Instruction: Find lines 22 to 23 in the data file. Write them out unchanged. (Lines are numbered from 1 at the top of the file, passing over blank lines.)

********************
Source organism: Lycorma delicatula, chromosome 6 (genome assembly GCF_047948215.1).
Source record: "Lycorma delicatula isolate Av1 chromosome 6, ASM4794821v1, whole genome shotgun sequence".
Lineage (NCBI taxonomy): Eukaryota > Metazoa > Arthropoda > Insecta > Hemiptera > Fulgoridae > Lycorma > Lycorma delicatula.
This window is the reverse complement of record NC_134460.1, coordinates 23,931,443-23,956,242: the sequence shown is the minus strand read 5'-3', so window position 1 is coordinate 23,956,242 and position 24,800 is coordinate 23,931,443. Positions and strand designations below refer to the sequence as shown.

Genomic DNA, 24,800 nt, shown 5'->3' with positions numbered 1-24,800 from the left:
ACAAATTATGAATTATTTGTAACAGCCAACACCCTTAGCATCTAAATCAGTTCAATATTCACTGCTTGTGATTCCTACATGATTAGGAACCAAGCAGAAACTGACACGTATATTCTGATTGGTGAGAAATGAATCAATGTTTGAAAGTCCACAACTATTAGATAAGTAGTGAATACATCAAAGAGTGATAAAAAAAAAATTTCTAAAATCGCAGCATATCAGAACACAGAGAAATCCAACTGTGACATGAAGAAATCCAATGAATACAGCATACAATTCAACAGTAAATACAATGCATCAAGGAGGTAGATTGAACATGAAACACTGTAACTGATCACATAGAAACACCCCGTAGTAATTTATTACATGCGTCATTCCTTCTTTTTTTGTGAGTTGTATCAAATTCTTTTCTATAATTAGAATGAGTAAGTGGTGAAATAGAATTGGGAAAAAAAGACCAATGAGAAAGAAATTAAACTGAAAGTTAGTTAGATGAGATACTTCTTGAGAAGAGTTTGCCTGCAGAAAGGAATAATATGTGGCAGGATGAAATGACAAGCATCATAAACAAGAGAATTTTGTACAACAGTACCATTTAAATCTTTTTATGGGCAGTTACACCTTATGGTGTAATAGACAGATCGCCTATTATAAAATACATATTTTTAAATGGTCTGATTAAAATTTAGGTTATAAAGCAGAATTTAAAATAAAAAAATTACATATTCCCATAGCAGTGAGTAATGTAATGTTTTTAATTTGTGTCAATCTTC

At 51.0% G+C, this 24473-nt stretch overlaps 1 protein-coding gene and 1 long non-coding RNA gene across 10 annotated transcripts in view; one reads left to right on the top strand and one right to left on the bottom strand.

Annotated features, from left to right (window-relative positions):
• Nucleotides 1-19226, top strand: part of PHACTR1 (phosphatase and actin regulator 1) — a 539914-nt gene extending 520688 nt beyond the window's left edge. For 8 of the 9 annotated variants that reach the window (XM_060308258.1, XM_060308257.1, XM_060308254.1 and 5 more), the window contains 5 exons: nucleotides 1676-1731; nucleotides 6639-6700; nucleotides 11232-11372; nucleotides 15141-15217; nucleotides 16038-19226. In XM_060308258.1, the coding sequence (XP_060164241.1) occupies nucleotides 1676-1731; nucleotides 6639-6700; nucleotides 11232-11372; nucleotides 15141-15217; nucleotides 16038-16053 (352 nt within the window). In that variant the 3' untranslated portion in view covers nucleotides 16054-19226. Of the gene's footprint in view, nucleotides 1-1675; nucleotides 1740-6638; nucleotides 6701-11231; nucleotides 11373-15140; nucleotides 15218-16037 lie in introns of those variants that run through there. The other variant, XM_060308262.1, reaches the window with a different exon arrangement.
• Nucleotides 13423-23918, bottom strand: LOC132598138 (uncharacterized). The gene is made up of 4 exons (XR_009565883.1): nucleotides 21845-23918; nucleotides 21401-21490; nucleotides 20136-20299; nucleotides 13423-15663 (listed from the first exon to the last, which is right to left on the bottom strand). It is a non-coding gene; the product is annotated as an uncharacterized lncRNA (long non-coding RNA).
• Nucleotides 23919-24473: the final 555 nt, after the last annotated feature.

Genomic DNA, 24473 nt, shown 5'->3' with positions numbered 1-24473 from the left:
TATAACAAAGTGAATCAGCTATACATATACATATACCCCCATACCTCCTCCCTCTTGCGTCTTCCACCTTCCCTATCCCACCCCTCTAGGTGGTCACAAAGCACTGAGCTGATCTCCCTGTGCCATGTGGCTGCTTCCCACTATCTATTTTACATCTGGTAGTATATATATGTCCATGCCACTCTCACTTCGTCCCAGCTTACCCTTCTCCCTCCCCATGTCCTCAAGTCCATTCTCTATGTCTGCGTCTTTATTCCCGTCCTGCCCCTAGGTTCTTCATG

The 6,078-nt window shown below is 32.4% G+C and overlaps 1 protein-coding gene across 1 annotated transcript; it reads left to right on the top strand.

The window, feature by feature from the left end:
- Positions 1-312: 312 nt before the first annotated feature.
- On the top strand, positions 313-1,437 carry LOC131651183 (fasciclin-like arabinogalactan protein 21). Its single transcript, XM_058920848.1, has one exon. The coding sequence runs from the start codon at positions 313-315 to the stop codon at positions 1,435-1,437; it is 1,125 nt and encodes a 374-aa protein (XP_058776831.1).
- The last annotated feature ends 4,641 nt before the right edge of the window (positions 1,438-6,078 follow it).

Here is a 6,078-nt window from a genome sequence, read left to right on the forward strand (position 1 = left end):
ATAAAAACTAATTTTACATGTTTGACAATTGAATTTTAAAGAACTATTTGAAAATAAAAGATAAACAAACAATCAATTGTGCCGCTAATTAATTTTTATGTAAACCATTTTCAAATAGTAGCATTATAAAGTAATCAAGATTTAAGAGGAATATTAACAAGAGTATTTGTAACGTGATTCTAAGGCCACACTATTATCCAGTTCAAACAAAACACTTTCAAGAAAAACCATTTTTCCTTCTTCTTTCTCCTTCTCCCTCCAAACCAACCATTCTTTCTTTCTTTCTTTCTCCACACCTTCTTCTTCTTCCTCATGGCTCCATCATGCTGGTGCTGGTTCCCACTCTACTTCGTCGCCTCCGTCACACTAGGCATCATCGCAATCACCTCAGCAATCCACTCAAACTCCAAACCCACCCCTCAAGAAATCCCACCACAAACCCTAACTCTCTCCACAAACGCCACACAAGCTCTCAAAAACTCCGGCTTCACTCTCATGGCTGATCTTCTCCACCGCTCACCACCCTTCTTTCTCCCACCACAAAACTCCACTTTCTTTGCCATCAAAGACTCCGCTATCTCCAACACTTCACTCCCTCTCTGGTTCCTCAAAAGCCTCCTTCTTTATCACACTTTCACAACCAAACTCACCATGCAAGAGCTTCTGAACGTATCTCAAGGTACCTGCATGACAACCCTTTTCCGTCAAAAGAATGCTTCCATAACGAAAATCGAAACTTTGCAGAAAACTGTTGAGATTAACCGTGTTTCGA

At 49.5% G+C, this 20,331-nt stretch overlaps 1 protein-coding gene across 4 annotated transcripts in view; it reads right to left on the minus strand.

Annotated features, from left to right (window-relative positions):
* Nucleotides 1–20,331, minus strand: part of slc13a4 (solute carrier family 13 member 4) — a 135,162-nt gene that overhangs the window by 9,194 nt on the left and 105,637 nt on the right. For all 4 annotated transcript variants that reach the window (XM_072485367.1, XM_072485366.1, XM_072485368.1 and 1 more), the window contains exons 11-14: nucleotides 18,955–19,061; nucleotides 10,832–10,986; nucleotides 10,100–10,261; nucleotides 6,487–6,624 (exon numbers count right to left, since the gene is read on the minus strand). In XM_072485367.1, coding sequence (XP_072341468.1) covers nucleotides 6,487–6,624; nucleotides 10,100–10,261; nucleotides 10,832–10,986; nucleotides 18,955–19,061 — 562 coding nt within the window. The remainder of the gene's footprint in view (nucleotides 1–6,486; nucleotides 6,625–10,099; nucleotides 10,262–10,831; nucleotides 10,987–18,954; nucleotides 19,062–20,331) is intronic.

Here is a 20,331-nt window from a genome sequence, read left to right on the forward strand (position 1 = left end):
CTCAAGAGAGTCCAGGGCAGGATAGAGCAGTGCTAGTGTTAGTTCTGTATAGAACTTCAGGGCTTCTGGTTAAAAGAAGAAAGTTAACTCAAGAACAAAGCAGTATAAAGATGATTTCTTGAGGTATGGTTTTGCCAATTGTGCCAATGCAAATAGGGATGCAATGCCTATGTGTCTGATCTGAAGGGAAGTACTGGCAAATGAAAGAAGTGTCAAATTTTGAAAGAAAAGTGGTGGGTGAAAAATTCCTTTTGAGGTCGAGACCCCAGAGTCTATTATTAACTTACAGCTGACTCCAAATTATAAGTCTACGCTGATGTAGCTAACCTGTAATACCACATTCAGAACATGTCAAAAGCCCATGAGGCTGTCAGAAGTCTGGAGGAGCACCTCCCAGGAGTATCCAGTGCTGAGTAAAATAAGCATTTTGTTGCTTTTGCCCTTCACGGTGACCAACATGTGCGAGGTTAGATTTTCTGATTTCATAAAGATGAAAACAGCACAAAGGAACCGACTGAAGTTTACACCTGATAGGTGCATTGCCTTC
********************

Annotated features, from left to right (window-relative positions):
* Nucleotides 1–20,331, minus strand: part of slc13a4 (solute carrier family 13 member 4) — a 135,162-nt gene that overhangs the window by 9,194 nt on the left and 105,637 nt on the right. For all 4 annotated transcript variants that reach the window (XM_072485367.1, XM_072485366.1, XM_072485368.1 and 1 more), the window contains exons 11-14: nucleotides 18,955–19,061; nucleotides 10,832–10,986; nucleotides 10,100–10,261; nucleotides 6,487–6,624 (exon numbers count right to left, since the gene is read on the minus strand). In XM_072485367.1, coding sequence (XP_072341468.1) covers nucleotides 6,487–6,624; nucleotides 10,100–10,261; nucleotides 10,832–10,986; nucleotides 18,955–19,061 — 562 coding nt within the window. The remainder of the gene's footprint in view (nucleotides 1–6,486; nucleotides 6,625–10,099; nucleotides 10,262–10,831; nucleotides 10,987–18,954; nucleotides 19,062–20,331) is intronic.